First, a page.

Hitler’s retreat in the mountains of Bavaria was one of the most important centers of government in the Third Reich. Hitler spent more time in the Berghof than in his Berlin office.
It was in this oversized chalet that Hitler planned the invasions of Poland, France and Russia and the events that would change the lives of millions.
Adolf Hitler’s interest in the hills above Berchtesgaden began in 1923, when he came to visit his friend and mentor, Dietrich Eckart, who was living at the Platterhof Hotel. Hitler traveled there under the name of “Herr Wolf” and held meetings with supporters in local guesthouses.
After he was released from Landsberg prison in 1926, following his unsuccessful coup in Munich, he came back to the Obersalzberg.
He stayed in a small cabin (no longer there) on the mountain near the Platterhof. The remainder of Mein Kampf was written during his visit there.
|A friend of mine is an officer in the naval reserve.
A few weeks ago, He was attending a conference that included admirals in both the US and the French navies.
At a cocktail reception, my friend found himself in a small group that included an admiral from each of the two navies.
The French admiral started complaining that whereas Europeans learned many languages, Americans only learned English.
He then asked. “Why is it that we have to speak English in these conferences rather than you having to speak French?”
Without even hesitating, the American admiral replied.
“Maybe it’s because we arranged it so that you didn’t have to learn to speak German.”
The group became silent.
Jeeps in crates… every collector’s dream!
The American capacity for mass production, shipping, and distribution was one of the major reasons why the Allies won World War II. Among the wonders to move quickly from American factories to the front lines were hundreds of thousands of jeeps. These trucks were simple to use and maintain. They could go anywhere and be adapted for multiple roles.
Stateside factories shipped jeeps in enormous crates—one per jeep. When an assembly line of trained US Army mechanics was ready, it could assemble a jeep in 3 minutes. You can read a copy of the instructions used by soldiers in 1943 at the Military Vehicle Preservation Association.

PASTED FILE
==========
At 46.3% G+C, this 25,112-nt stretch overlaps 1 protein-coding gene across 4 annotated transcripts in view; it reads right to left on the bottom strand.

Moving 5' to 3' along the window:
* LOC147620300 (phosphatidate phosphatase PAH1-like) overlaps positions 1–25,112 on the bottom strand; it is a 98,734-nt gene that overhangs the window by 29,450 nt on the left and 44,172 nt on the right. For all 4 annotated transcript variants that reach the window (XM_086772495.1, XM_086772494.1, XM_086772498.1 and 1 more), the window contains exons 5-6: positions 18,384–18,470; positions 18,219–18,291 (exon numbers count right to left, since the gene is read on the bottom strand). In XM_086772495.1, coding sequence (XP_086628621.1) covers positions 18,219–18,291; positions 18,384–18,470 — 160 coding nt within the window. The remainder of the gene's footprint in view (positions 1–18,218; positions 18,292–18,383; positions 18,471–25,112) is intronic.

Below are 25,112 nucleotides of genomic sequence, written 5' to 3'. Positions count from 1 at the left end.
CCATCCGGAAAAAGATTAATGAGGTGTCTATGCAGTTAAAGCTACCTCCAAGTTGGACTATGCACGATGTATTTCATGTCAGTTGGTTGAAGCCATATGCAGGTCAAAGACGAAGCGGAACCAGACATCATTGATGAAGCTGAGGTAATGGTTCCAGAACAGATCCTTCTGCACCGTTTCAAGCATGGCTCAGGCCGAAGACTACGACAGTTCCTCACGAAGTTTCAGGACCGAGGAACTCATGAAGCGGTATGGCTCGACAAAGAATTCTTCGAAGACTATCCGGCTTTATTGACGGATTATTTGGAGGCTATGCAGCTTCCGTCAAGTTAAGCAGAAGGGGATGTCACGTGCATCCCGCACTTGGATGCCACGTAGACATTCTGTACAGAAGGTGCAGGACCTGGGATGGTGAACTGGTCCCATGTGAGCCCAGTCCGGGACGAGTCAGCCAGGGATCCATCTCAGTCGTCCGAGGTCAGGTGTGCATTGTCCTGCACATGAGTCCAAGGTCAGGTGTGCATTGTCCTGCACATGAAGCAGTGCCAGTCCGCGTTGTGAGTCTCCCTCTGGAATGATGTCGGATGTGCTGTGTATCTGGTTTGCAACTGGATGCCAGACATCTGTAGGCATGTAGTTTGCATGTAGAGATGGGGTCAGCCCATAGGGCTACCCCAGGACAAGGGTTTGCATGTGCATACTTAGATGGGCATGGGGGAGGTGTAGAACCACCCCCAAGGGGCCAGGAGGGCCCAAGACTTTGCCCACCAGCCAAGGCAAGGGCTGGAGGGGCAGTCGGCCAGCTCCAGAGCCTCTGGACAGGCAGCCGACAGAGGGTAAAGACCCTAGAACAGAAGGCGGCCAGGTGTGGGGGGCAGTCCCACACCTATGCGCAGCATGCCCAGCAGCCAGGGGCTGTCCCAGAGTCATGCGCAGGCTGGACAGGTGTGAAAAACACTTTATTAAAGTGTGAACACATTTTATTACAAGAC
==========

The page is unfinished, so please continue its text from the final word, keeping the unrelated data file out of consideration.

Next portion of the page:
1946 HD Video Footage of Atomic Bomb Destruction: Hiroshima & Nagasaki.
HD remastered version of “The Atom Strikes” produced in 1945 about the bombings of Hiroshima and Nagasaki. The movie is made up of three 10 minute 35mm reels.
The atomic bombings of the cities of Hiroshima and Nagasaki in Japan were conducted by the United States during the final stages of World War II in August 1945. The two bombings were the first and remain the only use of nuclear weapons in warfare.
Following a firebombing campaign that destroyed many Japanese cities, the Allies prepared for a costly invasion of Japan. The war in Europe ended when Nazi Germany signed its instrument of surrender on May 8, 1945, but the Pacific War continued. Together with the United Kingdom and China, the United States called for the unconditional surrender of the Japanese armed forces in the Potsdam Declaration on July 26, 1945, threatening “prompt and utter destruction”.
By August 1945, the Allied Manhattan Project had successfully tested an atomic device and had produced weapons based on two alternate designs. The 509th Composite Group of the U.S. Army Air Forces was equipped with a Silverplate Boeing B-29 Superfortress that could deliver them from Tinian in the Mariana Islands. A uranium gun-type atomic bomb (Little Boy) was dropped on Hiroshima on August 6, 1945, followed by a plutonium implosion-type bomb (Fat Man) on the city of Nagasaki on August 9. Within the first two to four months of the bombings, the acute effects killed 90,000–166,000 people in Hiroshima and 60,000–80,000 in Nagasaki; roughly half of the deaths in each city occurred on the first day. During the following months, large numbers died from the effect of burns, radiation sickness, and other injuries, compounded by illness. In both cities, most of the dead were civilians, although Hiroshima had a sizeable garrison.
On August 15, just days after the bombing of Nagasaki and the Soviet Union’s declaration of war, Japan announced its surrender to the Allies. On September 2, it signed the instrument of surrender, ending World War II. The bombings’ role in Japan’s surrender and their ethical justification are still debated.